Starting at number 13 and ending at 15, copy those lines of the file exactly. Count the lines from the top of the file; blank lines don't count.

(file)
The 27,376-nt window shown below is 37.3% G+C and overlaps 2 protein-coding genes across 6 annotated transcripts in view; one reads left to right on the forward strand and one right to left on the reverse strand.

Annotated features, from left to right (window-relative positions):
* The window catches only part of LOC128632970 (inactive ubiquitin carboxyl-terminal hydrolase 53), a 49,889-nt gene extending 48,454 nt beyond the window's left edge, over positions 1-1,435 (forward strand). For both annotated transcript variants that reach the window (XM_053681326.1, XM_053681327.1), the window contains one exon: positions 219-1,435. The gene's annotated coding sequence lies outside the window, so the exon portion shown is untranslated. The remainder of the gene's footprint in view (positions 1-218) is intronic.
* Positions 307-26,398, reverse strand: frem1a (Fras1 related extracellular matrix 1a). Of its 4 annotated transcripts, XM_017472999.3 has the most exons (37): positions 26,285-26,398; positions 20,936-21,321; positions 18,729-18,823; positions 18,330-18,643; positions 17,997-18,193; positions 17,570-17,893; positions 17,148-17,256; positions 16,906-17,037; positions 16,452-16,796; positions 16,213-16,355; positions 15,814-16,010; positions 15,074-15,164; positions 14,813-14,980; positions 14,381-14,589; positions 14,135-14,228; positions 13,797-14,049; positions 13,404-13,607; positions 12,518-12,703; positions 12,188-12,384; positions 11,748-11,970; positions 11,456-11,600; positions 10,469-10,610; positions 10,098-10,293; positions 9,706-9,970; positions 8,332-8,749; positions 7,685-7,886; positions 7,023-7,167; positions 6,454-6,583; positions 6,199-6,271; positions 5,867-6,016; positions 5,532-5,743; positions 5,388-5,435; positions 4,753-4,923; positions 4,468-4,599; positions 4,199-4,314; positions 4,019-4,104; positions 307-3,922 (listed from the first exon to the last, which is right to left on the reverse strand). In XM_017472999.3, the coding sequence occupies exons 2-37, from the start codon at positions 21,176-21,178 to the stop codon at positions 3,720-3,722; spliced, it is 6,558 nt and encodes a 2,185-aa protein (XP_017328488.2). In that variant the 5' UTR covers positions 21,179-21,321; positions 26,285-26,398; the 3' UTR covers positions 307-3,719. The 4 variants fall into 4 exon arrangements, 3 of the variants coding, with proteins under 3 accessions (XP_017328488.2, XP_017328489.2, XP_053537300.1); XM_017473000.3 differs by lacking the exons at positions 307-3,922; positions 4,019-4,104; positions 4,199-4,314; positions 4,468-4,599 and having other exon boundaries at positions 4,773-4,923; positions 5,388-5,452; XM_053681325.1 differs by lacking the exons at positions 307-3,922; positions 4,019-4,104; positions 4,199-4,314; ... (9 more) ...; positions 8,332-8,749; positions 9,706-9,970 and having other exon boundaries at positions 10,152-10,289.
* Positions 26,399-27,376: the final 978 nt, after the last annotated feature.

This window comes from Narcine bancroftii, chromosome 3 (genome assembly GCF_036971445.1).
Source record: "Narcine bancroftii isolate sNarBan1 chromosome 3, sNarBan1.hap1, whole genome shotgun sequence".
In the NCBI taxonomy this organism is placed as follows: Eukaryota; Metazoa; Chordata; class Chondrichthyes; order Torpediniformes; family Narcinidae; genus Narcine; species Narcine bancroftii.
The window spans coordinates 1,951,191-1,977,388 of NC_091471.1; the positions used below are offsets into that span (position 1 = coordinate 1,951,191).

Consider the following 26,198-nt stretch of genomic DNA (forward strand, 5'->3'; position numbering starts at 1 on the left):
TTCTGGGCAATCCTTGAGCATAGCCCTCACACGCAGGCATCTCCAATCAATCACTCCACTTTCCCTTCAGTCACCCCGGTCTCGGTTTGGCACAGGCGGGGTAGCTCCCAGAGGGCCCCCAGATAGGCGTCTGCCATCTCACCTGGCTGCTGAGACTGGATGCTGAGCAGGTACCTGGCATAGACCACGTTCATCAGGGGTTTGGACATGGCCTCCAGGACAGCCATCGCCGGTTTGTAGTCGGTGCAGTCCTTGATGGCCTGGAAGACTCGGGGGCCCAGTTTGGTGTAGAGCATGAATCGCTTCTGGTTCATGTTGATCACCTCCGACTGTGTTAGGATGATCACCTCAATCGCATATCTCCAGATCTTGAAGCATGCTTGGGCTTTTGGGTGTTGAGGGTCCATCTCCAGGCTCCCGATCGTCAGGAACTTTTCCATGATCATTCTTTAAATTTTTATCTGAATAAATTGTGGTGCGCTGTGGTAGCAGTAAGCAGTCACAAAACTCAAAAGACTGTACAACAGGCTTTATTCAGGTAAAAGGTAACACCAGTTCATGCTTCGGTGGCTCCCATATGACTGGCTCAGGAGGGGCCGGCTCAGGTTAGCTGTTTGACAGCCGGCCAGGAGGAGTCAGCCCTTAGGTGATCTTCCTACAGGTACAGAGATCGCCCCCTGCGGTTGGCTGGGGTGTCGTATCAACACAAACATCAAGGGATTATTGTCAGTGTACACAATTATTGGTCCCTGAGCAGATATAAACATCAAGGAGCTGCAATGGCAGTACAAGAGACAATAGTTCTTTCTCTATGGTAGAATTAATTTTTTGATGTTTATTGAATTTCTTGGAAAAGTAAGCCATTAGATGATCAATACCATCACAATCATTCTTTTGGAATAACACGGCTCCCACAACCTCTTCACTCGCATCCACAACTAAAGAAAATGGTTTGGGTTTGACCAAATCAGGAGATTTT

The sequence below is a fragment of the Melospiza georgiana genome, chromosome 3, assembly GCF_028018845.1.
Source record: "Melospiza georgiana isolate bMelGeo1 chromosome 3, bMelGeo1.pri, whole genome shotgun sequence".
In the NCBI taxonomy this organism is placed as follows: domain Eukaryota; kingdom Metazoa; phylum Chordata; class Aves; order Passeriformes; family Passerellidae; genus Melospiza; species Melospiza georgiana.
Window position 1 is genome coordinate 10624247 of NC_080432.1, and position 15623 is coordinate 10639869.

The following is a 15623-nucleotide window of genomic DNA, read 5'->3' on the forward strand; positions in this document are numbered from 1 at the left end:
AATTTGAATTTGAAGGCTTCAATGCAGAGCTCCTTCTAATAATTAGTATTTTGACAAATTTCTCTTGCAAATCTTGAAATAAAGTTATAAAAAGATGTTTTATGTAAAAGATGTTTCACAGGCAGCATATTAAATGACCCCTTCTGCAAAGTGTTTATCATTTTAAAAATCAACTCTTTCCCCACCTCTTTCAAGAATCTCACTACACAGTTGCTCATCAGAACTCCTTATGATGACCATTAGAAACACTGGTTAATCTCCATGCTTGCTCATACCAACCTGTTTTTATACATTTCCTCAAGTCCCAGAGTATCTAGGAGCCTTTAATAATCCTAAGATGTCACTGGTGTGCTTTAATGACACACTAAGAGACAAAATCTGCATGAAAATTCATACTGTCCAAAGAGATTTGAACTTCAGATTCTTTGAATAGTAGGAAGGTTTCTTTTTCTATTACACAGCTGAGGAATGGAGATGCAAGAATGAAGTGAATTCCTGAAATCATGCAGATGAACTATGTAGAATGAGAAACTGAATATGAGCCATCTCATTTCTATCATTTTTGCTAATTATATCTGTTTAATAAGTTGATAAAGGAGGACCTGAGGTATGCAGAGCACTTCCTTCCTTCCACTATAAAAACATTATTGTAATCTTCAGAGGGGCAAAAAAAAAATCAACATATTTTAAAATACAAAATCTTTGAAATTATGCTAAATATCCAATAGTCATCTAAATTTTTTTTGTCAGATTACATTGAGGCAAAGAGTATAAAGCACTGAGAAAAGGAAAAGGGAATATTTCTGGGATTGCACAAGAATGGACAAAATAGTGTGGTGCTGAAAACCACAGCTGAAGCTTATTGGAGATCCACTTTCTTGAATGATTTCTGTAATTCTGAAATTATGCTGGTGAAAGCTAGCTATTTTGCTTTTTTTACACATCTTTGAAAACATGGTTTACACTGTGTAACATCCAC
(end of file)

Source record: "Melospiza georgiana isolate bMelGeo1 chromosome 3, bMelGeo1.pri, whole genome shotgun sequence".
In the NCBI taxonomy this organism is placed as follows: domain Eukaryota; kingdom Metazoa; phylum Chordata; class Aves; order Passeriformes; family Passerellidae; genus Melospiza; species Melospiza georgiana.
Window position 1 is genome coordinate 10624247 of NC_080432.1, and position 15623 is coordinate 10639869.